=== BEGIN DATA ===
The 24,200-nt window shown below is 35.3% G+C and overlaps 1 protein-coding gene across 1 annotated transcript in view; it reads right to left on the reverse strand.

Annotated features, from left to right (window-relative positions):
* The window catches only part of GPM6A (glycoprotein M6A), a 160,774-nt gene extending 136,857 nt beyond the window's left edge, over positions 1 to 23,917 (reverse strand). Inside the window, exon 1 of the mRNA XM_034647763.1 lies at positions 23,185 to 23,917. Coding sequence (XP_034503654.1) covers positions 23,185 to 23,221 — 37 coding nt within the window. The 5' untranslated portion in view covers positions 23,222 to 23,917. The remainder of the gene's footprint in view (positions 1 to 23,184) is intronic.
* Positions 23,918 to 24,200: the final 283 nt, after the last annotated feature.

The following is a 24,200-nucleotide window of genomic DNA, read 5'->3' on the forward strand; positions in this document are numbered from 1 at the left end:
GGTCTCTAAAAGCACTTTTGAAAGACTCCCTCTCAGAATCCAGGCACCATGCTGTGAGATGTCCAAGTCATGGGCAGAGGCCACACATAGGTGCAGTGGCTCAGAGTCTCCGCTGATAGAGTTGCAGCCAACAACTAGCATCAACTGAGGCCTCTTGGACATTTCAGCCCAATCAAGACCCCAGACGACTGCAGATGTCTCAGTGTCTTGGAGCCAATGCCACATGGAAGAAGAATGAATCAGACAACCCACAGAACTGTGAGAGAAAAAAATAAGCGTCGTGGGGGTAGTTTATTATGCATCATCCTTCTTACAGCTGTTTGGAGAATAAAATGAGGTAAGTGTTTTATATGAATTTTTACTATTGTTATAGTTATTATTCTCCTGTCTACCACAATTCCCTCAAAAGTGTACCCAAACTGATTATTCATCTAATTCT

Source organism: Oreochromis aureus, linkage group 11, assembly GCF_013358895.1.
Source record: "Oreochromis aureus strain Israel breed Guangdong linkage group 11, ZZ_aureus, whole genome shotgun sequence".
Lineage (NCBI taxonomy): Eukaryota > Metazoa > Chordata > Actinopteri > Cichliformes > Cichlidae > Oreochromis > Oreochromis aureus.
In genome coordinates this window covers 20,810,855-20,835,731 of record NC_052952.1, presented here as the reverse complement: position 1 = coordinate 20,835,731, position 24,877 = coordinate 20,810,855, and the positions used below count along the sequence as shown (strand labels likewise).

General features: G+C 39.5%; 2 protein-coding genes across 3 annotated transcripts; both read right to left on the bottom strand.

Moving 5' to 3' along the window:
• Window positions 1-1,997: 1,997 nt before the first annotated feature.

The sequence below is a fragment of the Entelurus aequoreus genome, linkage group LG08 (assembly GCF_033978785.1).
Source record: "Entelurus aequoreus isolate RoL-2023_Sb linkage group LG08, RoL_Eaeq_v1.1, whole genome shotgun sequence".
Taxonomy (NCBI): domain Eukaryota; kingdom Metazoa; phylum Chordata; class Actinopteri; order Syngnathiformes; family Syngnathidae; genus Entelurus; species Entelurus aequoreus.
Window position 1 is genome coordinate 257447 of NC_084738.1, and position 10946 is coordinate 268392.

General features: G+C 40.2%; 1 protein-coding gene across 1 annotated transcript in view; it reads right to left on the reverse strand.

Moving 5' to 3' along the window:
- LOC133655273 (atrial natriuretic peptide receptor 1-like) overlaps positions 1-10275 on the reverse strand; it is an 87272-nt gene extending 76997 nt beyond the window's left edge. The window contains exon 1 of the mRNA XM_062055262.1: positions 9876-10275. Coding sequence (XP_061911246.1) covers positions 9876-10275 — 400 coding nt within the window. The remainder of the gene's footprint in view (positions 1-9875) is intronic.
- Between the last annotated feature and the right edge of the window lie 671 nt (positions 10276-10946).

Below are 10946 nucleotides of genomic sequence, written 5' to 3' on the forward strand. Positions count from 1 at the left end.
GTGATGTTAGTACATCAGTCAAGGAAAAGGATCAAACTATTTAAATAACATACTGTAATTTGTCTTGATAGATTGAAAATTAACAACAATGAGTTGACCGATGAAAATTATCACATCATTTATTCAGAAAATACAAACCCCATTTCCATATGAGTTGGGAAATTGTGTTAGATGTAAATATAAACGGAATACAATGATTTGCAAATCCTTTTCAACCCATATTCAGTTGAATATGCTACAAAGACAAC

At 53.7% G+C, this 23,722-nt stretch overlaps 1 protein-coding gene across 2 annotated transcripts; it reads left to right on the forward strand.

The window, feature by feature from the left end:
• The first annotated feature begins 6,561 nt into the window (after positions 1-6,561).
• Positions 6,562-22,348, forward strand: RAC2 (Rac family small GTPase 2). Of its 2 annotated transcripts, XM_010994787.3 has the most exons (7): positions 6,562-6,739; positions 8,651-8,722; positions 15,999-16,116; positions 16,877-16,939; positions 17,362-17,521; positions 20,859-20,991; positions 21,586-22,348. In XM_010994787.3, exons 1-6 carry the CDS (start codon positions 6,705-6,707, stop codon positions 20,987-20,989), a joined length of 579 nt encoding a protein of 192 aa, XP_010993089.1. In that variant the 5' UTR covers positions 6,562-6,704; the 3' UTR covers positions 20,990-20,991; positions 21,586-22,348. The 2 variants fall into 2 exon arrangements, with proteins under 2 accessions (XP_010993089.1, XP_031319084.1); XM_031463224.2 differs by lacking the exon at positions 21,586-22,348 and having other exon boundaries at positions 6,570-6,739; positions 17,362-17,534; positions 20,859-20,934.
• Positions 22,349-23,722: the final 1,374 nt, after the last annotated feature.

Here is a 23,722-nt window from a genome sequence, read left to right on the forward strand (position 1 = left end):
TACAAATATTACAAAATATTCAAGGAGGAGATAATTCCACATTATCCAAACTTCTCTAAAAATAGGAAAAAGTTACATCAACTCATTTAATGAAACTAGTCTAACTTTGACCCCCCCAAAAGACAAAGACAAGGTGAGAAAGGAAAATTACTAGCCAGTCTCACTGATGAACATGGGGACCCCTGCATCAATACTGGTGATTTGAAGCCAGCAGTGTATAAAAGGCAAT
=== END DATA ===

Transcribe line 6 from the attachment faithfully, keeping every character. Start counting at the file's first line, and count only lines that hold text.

GGTCTCTAAAAGCACTTTTGAAAGACTCCCTCTCAGAATCCAGGCACCATGCTGTGAGATGTCCAAGTCATGGGCAGAGGCCACACATAGGTGCAGTGGCTCAGAGTCTCCGCTGATAGAGTTGCAGCCAACAACTAGCATCAACTGAGGCCTCTTGGACATTTCAGCCCAATCAAGACCCCAGACGACTGCAGATGTCTCAGTGTCTTGGAGCCAATGCCACATGGAAGAAGAATGAATCAGACAACCCACAGAACTGTGAGAGAAAAAAATAAGCGTCGTGGGGGTAGTTTATTATGCATCATCCTTCTTACAGCTGTTTGGAGAATAAAATGAGGTAAGTGTTTTATATGAATTTTTACTATTGTTATAGTTATTATTCTCCTGTCTACCACAATTCCCTCAAAAGTGTACCCAAACTGATTATTCATCTAATTCT